Until the middle of last year, this extreme penalty was regarded rather as a tradition than a fact, although men with white beards sometimes alluded to it as one of the spectacles which they had witnessed in their younger days. The massacres of May and June, however, at length restored this terrible Nemesian instrument of punishment, and it soon became familiar over the length and breadth of India. As far as the shortening of physical agony is concerned, to be blown away from the cannon’s mouth must be regarded as one of the easiest methods of passing into eternity. Pain can have no duration; and as the criminals who meet their death in this form are mostly indifferent to their fate, its abolition even upon grounds opposed to humanity might be safely recommended. To men of keen sensibilities the few minutes preceding the execution must appear like cycles of torture; but to brutes like the savages of Cawnpore and Delhi they can have few terrors.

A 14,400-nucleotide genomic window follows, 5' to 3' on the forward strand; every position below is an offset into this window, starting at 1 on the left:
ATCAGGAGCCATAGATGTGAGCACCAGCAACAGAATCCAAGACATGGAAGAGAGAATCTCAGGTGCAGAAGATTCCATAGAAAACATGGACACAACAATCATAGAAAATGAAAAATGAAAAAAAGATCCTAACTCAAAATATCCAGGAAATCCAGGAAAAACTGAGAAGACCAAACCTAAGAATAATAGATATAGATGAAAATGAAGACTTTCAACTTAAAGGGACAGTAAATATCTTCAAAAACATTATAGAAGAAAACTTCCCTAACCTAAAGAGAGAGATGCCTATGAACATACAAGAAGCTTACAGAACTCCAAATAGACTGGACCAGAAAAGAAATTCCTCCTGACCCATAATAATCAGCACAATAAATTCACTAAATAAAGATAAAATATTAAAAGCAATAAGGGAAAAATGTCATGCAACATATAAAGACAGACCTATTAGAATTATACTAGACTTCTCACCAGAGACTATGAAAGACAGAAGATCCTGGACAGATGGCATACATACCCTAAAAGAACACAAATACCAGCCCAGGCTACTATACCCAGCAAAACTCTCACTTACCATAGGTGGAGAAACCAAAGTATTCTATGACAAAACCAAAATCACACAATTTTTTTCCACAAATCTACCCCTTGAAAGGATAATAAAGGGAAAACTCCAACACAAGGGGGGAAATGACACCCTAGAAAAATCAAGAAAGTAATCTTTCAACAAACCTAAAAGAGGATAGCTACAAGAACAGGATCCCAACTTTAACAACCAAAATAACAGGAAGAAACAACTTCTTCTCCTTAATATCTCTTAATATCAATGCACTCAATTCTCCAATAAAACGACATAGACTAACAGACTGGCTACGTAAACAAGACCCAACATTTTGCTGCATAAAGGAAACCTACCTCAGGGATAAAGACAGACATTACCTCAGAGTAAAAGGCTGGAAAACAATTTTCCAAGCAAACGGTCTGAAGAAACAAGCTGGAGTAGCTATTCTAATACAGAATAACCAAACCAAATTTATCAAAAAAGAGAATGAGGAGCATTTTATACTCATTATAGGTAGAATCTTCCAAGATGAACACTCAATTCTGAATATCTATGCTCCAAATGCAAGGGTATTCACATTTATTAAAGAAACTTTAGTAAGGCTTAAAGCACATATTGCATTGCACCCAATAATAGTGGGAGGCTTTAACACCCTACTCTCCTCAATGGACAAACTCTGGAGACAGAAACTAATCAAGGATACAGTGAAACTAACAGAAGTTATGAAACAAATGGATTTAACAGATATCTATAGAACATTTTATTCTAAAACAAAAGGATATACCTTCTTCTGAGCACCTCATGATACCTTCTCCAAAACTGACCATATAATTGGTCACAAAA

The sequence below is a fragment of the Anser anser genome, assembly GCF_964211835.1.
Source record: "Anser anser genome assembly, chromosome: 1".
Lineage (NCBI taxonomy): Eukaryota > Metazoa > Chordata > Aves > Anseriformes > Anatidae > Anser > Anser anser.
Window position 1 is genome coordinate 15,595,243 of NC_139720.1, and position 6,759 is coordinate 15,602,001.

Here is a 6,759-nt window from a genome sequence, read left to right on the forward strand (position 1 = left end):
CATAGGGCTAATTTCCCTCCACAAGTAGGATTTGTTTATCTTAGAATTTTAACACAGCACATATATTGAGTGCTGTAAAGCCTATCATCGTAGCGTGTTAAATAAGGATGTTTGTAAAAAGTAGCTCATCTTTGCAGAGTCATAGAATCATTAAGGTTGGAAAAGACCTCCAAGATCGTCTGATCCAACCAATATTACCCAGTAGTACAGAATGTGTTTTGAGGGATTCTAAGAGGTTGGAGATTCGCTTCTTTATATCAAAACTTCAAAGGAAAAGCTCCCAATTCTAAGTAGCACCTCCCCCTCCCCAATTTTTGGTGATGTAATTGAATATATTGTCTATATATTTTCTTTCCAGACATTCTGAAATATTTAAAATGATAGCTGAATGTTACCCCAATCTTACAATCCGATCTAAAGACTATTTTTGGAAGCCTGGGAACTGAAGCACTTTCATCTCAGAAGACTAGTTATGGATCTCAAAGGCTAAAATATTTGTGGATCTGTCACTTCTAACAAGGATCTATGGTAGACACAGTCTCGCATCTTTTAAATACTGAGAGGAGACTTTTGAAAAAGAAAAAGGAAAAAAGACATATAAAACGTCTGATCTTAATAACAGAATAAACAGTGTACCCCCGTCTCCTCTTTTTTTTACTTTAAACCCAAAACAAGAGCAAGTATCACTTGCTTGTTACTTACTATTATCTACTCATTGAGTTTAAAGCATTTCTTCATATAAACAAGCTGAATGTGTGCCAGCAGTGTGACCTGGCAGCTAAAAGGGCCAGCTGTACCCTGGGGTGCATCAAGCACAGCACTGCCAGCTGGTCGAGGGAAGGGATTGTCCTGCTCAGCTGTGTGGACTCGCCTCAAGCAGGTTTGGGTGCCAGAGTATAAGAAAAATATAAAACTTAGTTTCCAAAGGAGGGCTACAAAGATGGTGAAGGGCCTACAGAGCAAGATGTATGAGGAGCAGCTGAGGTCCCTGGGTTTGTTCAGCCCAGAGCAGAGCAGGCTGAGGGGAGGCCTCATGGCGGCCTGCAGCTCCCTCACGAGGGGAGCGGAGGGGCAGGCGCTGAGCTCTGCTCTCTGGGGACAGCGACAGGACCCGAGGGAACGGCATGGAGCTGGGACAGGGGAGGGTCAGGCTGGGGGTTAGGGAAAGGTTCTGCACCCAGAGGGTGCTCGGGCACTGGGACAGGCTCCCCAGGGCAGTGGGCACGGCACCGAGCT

I had for a long time believed that Bombay would have been spared the horrors of such a spectacle; but about noon on the fifteenth of October, it became known in the Government offices, that there would be a military execution that evening, and long before four o’clock the following Garrison Order was in circulation all over the island :—

The troops in garrison will parade this afternoon on the general parade ground, when the sentence of a general court-martial will be explained and carried into effect.
The parade to be formed by a quarter before five o’clock.
Markers to be on ground at half-past four o’clock.
Extract from the proceedings of a European general court-martial.
At a European general court-martial, assembled at Fort George, Bombay, on Tuesday the 13th day of October, 1857, under the provisions of Act No. 8 of the Legislative Council of India, drill havildar Syed Hoossein, of the Marine Battalion N. I., and private Mungul Guddrea, of the 10th Regiment N.I., were tried on the following charge:—

For having, on or about the night of the 3rd October, 1857, attended a seditious meeting held in a house in part of the town of Bombay, called Sonapore, and at that meeting, they, the said drill havildar Syed Hoossein and private Mungul Guddrea, made use of highly mutinous and seditious language, evincing a traitorous disposition towards the Government, tending to promote rebellion against the State, and to subvert the authority of the British Government.

The above being in breach of the Articles of War.